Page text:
A cross, a teddy bear and flowers were placed outside The Wilds in Pretoria, South Africa, where the Dickason family lived before moving to New Zealand on 23 September 2021. It is reported that the three children were found dead in their new home in Timaru, New Zealand, by their father Graham Dickason shortly after they were released from quarantine. His wife Lauren was arrested in connection with the death of the three daughters. (Photo: Gallo Images / Beeld / Deaan Vivier)

The problem of the text messages

The trial is in its third week currently, and much of the first week was taken up by the Crown’s presentation of evidence taken from Dickason’s mobile phone – in particular, WhatsApp messages sent to friends. This has been questionable on a number of counts. For one, investigators admitted that they used (notoriously unreliable) Google Translate to translate some messages from Afrikaans to English. For another, the defence has pointed out that vital context in some cases has been missing from the messages presented to the jury.

To give an example, the jury was shown by the Crown a message sent by Dickason in which she wrote: “My kids are f*cking crazy.” The defence pointed out that the Crown had omitted to mention that this was, in fact, the caption to a video of Dickason’s kids splashing merrily in a paddling pool in mid-winter.

But arguably the most problematic aspect of the use of the WhatsApp messages by the prosecution has been the suggestion that Dickason was being literal when she vented to her friends in the messages about wanting to “murder” her kids. The British tabloids have run with this with glee; a recent breathless Daily Mail headline read: Lauren Anne Dickason’s chilling text messages before smothering her three daughters: “I sent her to school otherwise I would strangle her”.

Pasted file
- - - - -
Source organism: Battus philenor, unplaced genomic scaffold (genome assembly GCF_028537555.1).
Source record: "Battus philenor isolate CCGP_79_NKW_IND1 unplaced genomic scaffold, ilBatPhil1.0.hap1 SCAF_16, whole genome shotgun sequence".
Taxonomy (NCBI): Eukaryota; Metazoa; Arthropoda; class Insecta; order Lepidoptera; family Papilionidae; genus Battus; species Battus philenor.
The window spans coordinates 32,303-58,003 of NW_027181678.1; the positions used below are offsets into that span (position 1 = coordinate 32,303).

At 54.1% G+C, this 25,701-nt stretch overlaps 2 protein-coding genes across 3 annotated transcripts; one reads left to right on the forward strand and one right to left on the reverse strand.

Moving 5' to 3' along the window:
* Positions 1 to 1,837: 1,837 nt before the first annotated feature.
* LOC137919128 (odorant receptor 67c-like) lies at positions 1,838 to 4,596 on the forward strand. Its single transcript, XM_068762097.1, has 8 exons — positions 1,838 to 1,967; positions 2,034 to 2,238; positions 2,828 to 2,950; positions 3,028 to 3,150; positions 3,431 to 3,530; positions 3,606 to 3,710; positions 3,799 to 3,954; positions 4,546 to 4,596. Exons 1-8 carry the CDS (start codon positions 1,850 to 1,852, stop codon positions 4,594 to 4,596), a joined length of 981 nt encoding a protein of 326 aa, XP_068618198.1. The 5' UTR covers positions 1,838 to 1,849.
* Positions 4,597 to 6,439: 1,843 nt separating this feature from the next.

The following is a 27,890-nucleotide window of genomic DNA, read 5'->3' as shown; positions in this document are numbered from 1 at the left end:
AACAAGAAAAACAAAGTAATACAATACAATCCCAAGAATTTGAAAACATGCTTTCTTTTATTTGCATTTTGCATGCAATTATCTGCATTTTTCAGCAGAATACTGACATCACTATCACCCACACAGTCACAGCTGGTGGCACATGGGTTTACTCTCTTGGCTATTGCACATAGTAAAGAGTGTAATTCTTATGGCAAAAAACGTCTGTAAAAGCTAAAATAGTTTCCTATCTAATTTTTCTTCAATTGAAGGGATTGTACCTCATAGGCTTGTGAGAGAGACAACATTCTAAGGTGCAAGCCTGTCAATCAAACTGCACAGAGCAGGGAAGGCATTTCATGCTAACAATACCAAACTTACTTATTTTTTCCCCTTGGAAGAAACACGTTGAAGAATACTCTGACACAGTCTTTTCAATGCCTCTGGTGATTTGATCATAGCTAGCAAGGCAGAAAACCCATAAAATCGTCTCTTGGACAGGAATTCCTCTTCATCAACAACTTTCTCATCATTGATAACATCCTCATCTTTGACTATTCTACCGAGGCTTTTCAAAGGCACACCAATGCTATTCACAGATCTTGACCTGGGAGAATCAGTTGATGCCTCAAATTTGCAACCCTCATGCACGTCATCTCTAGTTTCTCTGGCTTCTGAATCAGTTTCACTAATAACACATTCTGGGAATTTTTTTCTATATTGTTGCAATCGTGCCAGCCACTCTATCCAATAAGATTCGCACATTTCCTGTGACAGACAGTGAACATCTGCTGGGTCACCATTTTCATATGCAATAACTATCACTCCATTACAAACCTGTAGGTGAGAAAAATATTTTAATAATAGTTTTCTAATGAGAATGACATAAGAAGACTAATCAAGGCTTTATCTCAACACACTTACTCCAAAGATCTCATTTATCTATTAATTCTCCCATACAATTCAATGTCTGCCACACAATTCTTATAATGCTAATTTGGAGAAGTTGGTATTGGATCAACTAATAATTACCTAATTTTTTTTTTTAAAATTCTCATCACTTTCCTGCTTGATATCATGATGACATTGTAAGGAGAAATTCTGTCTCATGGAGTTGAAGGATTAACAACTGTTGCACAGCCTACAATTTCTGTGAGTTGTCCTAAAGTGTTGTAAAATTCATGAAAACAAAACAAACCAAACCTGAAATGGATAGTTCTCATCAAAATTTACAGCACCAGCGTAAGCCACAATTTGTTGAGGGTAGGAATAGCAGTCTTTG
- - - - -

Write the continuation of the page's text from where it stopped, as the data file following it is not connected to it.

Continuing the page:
Of course, Dickason’s messages might take on a sinister new dimension in light of the fact that she would actually go on to kill her kids. But as the defence has protested: What parent has not sent similar messages in frustration to trusted friends, without the slightest intention of committing actual violence against their children?

Twins Maya and Karla Dickason with their older sister Liané. (Photo: Facebook)

Twin sisters Maya and Karla Dickason with their older sister Liané. (Photo: Facebook)

Living the middle-class South African dream

It is unclear what impact the fact that this is a jury trial is likely to have on Dickason’s fate, although it is possibly revealing that her lawyers will not be putting her on the stand. One suspects, however, that the 12 Kiwi jurors may have been less than impressed to hear Dickason’s views on life in New Zealand, to which the family emigrated from Pretoria in mid-2021.

This element of the case is a stark reminder of the underdiscussed mental and emotional toll that migration can take on individuals and families. The Dickasons left South Africa because, as Lauren made clear in messages to friends, they did not believe their children would have a decent future in the country. A real tipping point for Dickason’s mental health collapse, just prior to their move, seems to have been the July 2021 riots after the imprisonment of former president Jacob Zuma.

Although the Dickasons’ life in a Pretoria East suburb would have been barely touched in real terms by the looting and violence, Dickason appears to have descended into a state of terror in this period, fearful that “baddies” were coming for them and insistent that her husband sleep with his firearm by their bed.